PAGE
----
The Thick of It

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Tuesday, June 07, 2011

NHS reform will press ahead

After being criticised by GPs, doctors, nurses, trade unions, the lap-dog Lib-Dems and Labour, David Cameron today unveiled sweeping changes to NHS reforms. Is this a significant political moment as it shows that the coalition isn't quite steaming ahead with its agenda as it would have liked?

I'm not sure the changes are as big as Cameron makes out. The fundamental changes to the NHS will still happen, even if a bit later than planned. GPs will still take over the commissioning of services from primary care trusts. Greater competition will still take place with private sector providers. I accept that the plans have been watered down but the fundamentals remain.
The reform process is ill thought out and suggests a dogmatic wish to return to the John Major days of GP fund-holding. I don't really understand on what basis the Tories decided that GP commissioning would be the answer to the NHS ills. There is no reason at all for this form of service delivery to be more efficient. On the contrary, spending swathes of scarce cash on a major reorganisation at a time when funds are so scarce seems completely foolhardy. For a Tory party that is so bent on cutting public spending to do this now shows how committed they are to the changes and demonstrates an ideological commitment to them.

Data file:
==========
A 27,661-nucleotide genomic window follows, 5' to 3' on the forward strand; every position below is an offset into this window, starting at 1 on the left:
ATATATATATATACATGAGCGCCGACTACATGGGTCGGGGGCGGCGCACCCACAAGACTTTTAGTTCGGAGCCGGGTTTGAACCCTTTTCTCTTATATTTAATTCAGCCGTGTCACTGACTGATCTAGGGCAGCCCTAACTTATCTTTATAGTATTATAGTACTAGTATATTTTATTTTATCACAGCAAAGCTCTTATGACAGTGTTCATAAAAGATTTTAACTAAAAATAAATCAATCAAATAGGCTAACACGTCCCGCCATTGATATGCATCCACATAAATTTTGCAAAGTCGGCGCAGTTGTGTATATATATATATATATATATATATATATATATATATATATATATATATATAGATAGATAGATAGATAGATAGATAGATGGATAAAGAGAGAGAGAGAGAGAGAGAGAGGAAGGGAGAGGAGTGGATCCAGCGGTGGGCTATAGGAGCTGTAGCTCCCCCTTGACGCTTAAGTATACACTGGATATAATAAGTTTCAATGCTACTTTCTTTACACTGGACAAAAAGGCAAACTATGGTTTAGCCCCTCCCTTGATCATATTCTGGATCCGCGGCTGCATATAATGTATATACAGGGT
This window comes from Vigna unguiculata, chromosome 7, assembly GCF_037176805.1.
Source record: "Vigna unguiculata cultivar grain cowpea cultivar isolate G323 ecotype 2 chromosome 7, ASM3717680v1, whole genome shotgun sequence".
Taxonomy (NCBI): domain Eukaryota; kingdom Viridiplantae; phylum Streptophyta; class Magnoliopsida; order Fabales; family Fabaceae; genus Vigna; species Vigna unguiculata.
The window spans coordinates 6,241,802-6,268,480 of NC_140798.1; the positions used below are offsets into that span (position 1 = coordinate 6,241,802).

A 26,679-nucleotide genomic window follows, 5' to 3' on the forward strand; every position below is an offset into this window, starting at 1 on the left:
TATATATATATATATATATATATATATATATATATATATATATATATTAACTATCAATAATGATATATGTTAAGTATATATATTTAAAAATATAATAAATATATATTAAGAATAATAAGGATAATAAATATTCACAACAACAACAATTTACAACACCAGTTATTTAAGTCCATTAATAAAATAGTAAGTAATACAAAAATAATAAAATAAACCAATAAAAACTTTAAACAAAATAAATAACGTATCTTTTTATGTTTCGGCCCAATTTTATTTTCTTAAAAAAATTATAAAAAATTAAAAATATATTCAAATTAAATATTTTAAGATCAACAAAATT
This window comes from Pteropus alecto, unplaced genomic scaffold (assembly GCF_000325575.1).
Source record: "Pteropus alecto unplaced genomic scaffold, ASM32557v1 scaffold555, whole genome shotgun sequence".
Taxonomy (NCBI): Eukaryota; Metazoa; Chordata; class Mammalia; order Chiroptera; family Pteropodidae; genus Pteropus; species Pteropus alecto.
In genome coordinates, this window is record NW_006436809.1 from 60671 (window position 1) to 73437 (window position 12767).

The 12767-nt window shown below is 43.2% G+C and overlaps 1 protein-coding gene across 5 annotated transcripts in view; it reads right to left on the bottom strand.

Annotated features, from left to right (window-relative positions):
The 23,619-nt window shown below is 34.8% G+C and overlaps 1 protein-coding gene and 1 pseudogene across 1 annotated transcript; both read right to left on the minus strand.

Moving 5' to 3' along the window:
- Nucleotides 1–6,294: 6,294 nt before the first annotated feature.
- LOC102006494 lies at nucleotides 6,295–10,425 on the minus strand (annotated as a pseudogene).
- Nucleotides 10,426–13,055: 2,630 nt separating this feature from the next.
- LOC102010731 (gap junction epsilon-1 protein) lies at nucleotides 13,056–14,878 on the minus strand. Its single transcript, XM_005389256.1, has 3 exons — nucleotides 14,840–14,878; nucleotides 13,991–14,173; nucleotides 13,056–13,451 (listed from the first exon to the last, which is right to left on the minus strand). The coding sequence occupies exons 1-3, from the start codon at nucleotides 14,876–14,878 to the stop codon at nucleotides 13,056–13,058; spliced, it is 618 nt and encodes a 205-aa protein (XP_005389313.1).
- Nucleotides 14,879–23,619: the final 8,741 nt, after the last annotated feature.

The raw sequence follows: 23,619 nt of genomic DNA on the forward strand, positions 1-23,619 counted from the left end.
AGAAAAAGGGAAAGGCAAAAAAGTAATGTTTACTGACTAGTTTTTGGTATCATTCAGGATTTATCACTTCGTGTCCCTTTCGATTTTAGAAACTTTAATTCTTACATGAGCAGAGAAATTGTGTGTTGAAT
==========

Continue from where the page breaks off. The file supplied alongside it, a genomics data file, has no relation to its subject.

The delays and changes show how hard Cameron is finding it to run his party and get his legislation through. I expect him to overcome these obstacles and press ahead with an unnecessary and costly reorganisation of the NHS just when it needed it least.

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